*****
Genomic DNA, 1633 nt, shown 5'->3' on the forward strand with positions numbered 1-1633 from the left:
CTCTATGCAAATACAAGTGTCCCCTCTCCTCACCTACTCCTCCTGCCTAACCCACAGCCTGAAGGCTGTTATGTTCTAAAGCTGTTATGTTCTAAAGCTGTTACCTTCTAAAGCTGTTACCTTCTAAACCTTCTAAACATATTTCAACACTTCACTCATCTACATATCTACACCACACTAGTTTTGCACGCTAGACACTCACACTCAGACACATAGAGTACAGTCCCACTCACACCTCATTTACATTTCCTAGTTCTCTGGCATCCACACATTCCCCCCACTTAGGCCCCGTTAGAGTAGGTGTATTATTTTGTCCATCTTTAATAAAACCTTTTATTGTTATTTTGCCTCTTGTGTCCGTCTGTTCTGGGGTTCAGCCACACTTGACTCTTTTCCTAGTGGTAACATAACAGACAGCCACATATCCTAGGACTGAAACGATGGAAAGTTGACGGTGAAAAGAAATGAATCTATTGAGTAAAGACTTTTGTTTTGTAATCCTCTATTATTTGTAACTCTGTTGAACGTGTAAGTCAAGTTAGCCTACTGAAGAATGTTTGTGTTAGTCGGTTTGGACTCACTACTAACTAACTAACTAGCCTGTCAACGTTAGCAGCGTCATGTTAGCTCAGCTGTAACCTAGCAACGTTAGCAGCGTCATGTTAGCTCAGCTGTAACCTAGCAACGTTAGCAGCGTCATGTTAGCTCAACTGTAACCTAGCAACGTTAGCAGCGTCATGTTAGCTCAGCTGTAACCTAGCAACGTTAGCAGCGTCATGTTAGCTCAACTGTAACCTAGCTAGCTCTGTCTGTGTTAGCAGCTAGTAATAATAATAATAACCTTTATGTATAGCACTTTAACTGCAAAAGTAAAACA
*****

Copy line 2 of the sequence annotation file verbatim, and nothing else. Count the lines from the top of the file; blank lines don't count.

CTCTATGCAAATACAAGTGTCCCCTCTCCTCACCTACTCCTCCTGCCTAACCCACAGCCTGAAGGCTGTTATGTTCTAAAGCTGTTATGTTCTAAAGCTGTTACCTTCTAAAGCTGTTACCTTCTAAACCTTCTAAACATATTTCAACACTTCACTCATCTACATATCTACACCACACTAGTTTTGCACGCTAGACACTCACACTCAGACACATAGAGTACAGTCCCACTCACACCTCATTTACATTTCCTAGTTCTCTGGCATCCACACATTCCCCCCACTTAGGCCCCGTTAGAGTAGGTGTATTATTTTGTCCATCTTTAATAAAACCTTTTATTGTTATTTTGCCTCTTGTGTCCGTCTGTTCTGGGGTTCAGCCACACTTGACTCTTTTCCTAGTGGTAACATAACAGACAGCCACATATCCTAGGACTGAAACGATGGAAAGTTGACGGTGAAAAGAAATGAATCTATTGAGTAAAGACTTTTGTTTTGTAATCCTCTATTATTTGTAACTCTGTTGAACGTGTAAGTCAAGTTAGCCTACTGAAGAATGTTTGTGTTAGTCGGTTTGGACTCACTACTAACTAACTAACTAGCCTGTCAACGTTAGCAGCGTCATGTTAGCTCAGCTGTAACCTAGCAACGTTAGCAGCGTCATGTTAGCTCAGCTGTAACCTAGCAACGTTAGCAGCGTCATGTTAGCTCAACTGTAACCTAGCAACGTTAGCAGCGTCATGTTAGCTCAGCTGTAACCTAGCAACGTTAGCAGCGTCATGTTAGCTCAACTGTAACCTAGCTAGCTCTGTCTGTGTTAGCAGCTAGTAATAATAATAATAACCTTTATGTATAGCACTTTAACTGCAAAAGTAAAACA